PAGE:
Emese Révész   IN THE BEGINNING WAS THE GARDEN    

Approaching Eszter Radák’s paintings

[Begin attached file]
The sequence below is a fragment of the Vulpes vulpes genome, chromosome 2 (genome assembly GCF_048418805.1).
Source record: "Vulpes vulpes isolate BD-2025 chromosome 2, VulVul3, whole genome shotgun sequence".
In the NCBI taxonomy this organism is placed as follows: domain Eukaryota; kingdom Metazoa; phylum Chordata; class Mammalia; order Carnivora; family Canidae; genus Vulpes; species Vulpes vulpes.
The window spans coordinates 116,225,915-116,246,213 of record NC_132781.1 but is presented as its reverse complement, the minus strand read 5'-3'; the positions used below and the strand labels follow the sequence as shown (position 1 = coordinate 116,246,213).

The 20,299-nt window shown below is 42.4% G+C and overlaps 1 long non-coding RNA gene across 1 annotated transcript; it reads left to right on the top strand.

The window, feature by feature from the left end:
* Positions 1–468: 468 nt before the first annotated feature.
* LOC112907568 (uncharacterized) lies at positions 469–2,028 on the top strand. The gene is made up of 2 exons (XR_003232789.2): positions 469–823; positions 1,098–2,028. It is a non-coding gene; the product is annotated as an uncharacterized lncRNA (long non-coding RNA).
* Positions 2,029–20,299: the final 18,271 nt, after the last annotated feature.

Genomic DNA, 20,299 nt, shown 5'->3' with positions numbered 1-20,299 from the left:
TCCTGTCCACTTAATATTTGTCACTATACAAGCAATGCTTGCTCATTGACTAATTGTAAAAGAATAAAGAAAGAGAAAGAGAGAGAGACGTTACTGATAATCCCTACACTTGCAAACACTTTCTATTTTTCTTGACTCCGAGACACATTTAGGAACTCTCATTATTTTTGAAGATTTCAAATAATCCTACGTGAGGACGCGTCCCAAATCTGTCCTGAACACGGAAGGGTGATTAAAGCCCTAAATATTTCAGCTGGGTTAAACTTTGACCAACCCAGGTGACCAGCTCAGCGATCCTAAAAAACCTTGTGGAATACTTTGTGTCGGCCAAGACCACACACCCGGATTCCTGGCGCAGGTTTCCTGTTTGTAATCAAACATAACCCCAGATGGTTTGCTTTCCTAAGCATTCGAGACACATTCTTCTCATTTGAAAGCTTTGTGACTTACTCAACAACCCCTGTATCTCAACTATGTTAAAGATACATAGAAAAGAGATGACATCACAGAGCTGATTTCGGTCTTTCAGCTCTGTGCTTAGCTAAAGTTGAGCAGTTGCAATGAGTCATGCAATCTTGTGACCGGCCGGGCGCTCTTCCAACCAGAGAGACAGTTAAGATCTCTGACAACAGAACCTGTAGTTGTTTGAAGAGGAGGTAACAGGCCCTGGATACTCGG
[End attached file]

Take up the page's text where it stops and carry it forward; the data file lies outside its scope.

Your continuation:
How interesting! I have some shoes exactly like those...   It’s a rare feeling for the spectator to be seized immediately by the desire to own, by the irresistible passion to possess. These are enjoyable, almost desirable paintings, soothing to the eye, their subjects a balsam to the soul. With them the warmth of home, the tranquillity of safety, move into the room. There is nothing unsettling or shocking, they don’t want to startle or awaken us to our own animal nature or mortality. Confusingly, they lack the avant-garde’s prophetical vocation, its moral superiority and consciousness of a mission. At first glance, they appear to be so easy “to read” that the spectator almost begins to suspect that what they are looking at entered the sublime realm of art by some accident of chance. But those suspicions fade with time. The exquisiteness of execution, the subtle web of references and quotations, slowly become apparent before them. We can relax. This is a crafty simplicity, like Madame Pompadour in a housewife’s pinny. But we shouldn’t move away from the challenge! The primary role played by the captivating visual experience is itself a part of her delightful programme, one of the main ingredients of Eszter’s witch’s cauldron. The invitingly pleasing surface is just the first movement at the beginning of a dialogue. For Eszter Radák the recapturing of the viewer for the abandoned empire of painting is a basic challenge. We all dream of crowds entering the exhibition hall and of impassioned protestors clashing in disputes pro Van Gogh or contra Dali. But the key to the solution is buried deeper than the Philosopher’s Stone (Hail Caesar, Hail Potter!). Let’s admit the fact that it’s damned difficult to paint anything today that can hold the attention of spectators raised in the visual world of adverts, video clips, and action films. Yet Eszter Radák has been working on this problem for a decade with the patience of an angel. She got it into her head to speak the same language as the spectator, to address them and seduce them. You stay there because you don’t understand why the shoes aren’t that pretty in the shops either, you also feel that ironing is deadly frustrating, and you can’t find that damned bag, just when you really do have to be going... The story could finish here: we’ve finally found the Bridget Jones of new Hungarian painting, and within days Eszter Radák’s face will be smiling from the cover of Sztár magazine and they might even invite her onto the Szulák TV talk show. And all this would be just the first step, like a revealing little blouse or, if you prefer, a tune sounding suspiciously like a hit. But her works are intentionally “spectator-friendly”. They are serious and well thought-through. They can be seen as thoroughbred programmatic paintings, the tools for demanding publicity for the proclamations of the new painting, each a manifesto for the creation of a fresher and more modern form of painting. Filled with the vocational calling and reforming creed of the avant-garde. These are deeply democratic works, seeped in the conviction that the enjoyment of contemporary painting is not a privilege and that a good painting should not seek to deny itself to, but rather welcome, wider accessibility. As an artist, she stubbornly resists all forms of cloudy aestheticizing and trendy philosophizing, taking responsibility for her failings and mortality with a little bit of teasing and irony. This is a reassuring intimacy, which shrouds the viewer in the welcome security of being one of the anointed and an insider.   Bridget Jones’ adventures with Malevich Eszter Radák completed her studies as a student of Dóra Maurer at the University of Fine Art in Budapest. Now she teaches at her former school. Both of these biographical facts provide important data to the critic. The Maurer students gained through their master an insight into the world of autonomous picture construction and an autochthonous array of colours, materials and forms. Their point of departure almost predetermined their future in the direction of neat abstraction and refined conceptualism. Nothing could be less compatible with all of this than the frivolity of spectacle painting, the fabrications of reality-near art shrouded in licentious reflexes and deceptive valeurs. So it meant Eszter Radák committed an act of betrayal when she gave in to temptation and painted her tea maker. But surprise, surprise, she wasn’t damned for eternity. What’s more, she lost herself more and more in an experiment offering little hope and which ambitiously aimed at the reconciliation of figurative and abstract art. Her starting point has always been the real image, the rucksack squatting under the chair, the old armchair, the forest at the end of the village or her garden in Püspökszilágy. The objective world is such a strict factor that it becomes a constraint. The painting of a cup is a task requiring a high level of self-discipline, concentration and humility. When thinking of Cézanne’s Sisyphusian struggle with apples we can say it’s a challenge too. The finite reduction of the motif – as at the beginning of modernism – serves in this way too the essence-seeking artistic experiment. The aesthetical avoidance of narrative or allegorical circumlocution results in exact and tight-lipped composition. Similar self-constraint leads to the avoidance of appealing methods associated with spectacle painting such as shading. This means that the plastic, depth-creating transitions of light and shadow are formed only by the strokes of the paint. Besides the linear perspective originating from the sketch (or against it in this case), the various techniques for working over the texture of the paint through rubbing, smoothing, and roughening create an illusion of space and material. This leads to the start of a special competition between drawing and colour. The resigned conciseness and distancing objectivity of the line melts and annexes the sensitive throb of the colour fields. But this is a calculated throbbing, a forced “driven-ness” whose every pairing is masterfully thought through. In this way it can happen that Eszter Radák entices the unwary visitor looking at her flowering tree to scrutinise the bare surfaces of colour, forgetting him or herself in a calming monochrome colour field or a sparkling patterned surface. She gets a real kick out of this game as she flips over and turns things inside out, from landscape into colour, from colour into picture, picture into landscape. She doesn’t even cloak her virtuosos illusionism: in one series (not entirely free of pedagogical intent) she reveals her visual tricks herself. Concealed in this is a good dose of complicit winking at us, mixed with a pinch of her doubts: “c’est ne pas une pipe”. Her epistemological scepticism is reassuring for a person living in our times because it invites us to play. It’s not categorical, but good intentioned, permissive, and bravely deceitful.   The place of the observer Eszter Radák paints icons. She does so in many meanings of the word. She is a thorough symbolist, who is capable of wrenching a seemingly insignificant slice of our everyday objective world and transcribing it into the symbol of a generation. Or at least she could, if she wished to, but her credibility is safeguarded by her self-irony. Instinctive subjectivity protects her from appearing as the chosen guru of our collective unconscious. But at the same time, her puritan range of objects puts spirit into her ways of painting, which raises the fragments of the spectacle into a new quality. It’s as if the concentrated characteristics of a meditational picture take form in certain works, which through the view of the object stripped to its bare colour fields offers the spectator the possibility of looking behind direct material reality. From this point of view, the tiny flowers strewn across the meadow become as many mantras, the red floor carpet the profane reincarnation of the transcendental golden under layer of Orthodox icons. Her world unfolds from a strange compound of magical object mysticism and down-to-earth realism, lyrical subjectivism and strict rationalism. She never appears in her paintings, her position being always that of the outside observer. Her behaviour is characterized by concerned self-analysis and inspective observation, narcissism and taking stock, all at the same time. The personality of her ego-lyricism is made of wider interest by her distancing self-irony. The overdriven subjectivism of her objects is balanced by her high level of artistic discipline, Although the comparison with the diary appears at first glance to be striking, her paintings lack the diarist’s obsessive self-analysis. Her point of view is rather that of a documentary-maker, who hides their own personality in the chronicler’s robes. Her behaviour is known to us from the speech modes of mass culture, which use a similar strategy to build the illusion of intimacy around its gods.             The subject common to all her apparently motionless still lifes is herself, the lifeless phases fused into a unitary line by the lyrical self. The hidden narrative covers itself in a modern storyboard picture from these fragments, sketching a film scene in which the actionlessness of everyday life appears. The intentional avoidance of visual narrative is radically negated by the titles, which have been made up with artful simplicity. They tie what is seen to time and place and person, filling the neutral objective world with a high level of emotional charge. Their atmosphere is well known to us from the captivatingly sweet, rose-coloured world of women’s magazines. All of this sharpens to the extreme the contrast between the way of life image and the pulsating abstract framework beneath the surface.             These works are characters in a broader story as well. Not stemming from the essence of things by chance, they are rather very much intentional parts of art-historical discourse. Eszter Radák’s interior and landscape paintings anticipated and have already become part of in several cycles the discourse around “appropriation art” which once again gained ground in the 1990s. The starting points for her art-historical paraphrases shown in 1998 or the later computer-paintings were real works: a reproduction of a classical painting or the image on a computer monitor. The styles of earlier periods now influence her works only obliquely, but all the more intensively for that. The symbol creating tradition of the Baroque”„nature morte” lurks in her still lifes, the unquenchable passion for emotional material and the attraction to bizarre spatial cutouts. Biedermeier homeliness, the quiet peacefulness of bourgeois order moves through her interior paintings. In the same way, the romantic-heroic experience of nature and finite individualism can be recognised in her landscapes along with the magic garden of the Secession and Symbolism. That garden, which Anna Lesznai sang of in word and image with such similar love and empathy at the turn of the century:   Panting aromas rise Crowded sages cry out Flowers turn to fruit The summer balls waltz on...